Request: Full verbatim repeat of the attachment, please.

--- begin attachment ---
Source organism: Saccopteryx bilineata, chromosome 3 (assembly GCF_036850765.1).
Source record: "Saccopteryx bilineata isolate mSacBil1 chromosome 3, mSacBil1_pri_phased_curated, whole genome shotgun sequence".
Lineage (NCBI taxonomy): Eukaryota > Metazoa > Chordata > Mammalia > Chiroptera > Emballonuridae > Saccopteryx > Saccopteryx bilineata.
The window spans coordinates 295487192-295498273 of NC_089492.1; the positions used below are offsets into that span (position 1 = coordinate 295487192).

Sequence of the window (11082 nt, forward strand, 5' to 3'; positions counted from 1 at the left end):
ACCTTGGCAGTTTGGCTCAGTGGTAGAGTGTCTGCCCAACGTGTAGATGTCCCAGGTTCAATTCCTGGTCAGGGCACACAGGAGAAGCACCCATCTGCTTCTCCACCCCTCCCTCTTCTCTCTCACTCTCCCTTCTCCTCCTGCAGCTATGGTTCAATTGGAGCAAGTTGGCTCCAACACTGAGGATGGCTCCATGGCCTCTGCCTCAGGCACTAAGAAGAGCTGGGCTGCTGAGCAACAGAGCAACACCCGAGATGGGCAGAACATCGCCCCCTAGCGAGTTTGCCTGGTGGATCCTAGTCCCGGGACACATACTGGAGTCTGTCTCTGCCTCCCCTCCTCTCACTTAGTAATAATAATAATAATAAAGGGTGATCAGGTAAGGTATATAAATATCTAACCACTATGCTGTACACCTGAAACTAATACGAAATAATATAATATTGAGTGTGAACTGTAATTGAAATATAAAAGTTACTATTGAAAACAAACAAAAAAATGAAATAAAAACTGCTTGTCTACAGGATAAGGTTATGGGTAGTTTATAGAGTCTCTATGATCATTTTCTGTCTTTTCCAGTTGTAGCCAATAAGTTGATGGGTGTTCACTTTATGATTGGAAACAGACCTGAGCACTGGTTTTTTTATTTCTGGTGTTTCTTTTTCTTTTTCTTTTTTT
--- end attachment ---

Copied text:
Source organism: Saccopteryx bilineata, chromosome 3 (assembly GCF_036850765.1).
Source record: "Saccopteryx bilineata isolate mSacBil1 chromosome 3, mSacBil1_pri_phased_curated, whole genome shotgun sequence".
Lineage (NCBI taxonomy): Eukaryota > Metazoa > Chordata > Mammalia > Chiroptera > Emballonuridae > Saccopteryx > Saccopteryx bilineata.
The window spans coordinates 295487192-295498273 of NC_089492.1; the positions used below are offsets into that span (position 1 = coordinate 295487192).

Sequence of the window (11082 nt, forward strand, 5' to 3'; positions counted from 1 at the left end):
ACCTTGGCAGTTTGGCTCAGTGGTAGAGTGTCTGCCCAACGTGTAGATGTCCCAGGTTCAATTCCTGGTCAGGGCACACAGGAGAAGCACCCATCTGCTTCTCCACCCCTCCCTCTTCTCTCTCACTCTCCCTTCTCCTCCTGCAGCTATGGTTCAATTGGAGCAAGTTGGCTCCAACACTGAGGATGGCTCCATGGCCTCTGCCTCAGGCACTAAGAAGAGCTGGGCTGCTGAGCAACAGAGCAACACCCGAGATGGGCAGAACATCGCCCCCTAGCGAGTTTGCCTGGTGGATCCTAGTCCCGGGACACATACTGGAGTCTGTCTCTGCCTCCCCTCCTCTCACTTAGTAATAATAATAATAATAAAGGGTGATCAGGTAAGGTATATAAATATCTAACCACTATGCTGTACACCTGAAACTAATACGAAATAATATAATATTGAGTGTGAACTGTAATTGAAATATAAAAGTTACTATTGAAAACAAACAAAAAAATGAAATAAAAACTGCTTGTCTACAGGATAAGGTTATGGGTAGTTTATAGAGTCTCTATGATCATTTTCTGTCTTTTCCAGTTGTAGCCAATAAGTTGATGGGTGTTCACTTTATGATTGGAAACAGACCTGAGCACTGGTTTTTTTATTTCTGGTGTTTCTTTTTCTTTTTCTTTTTTT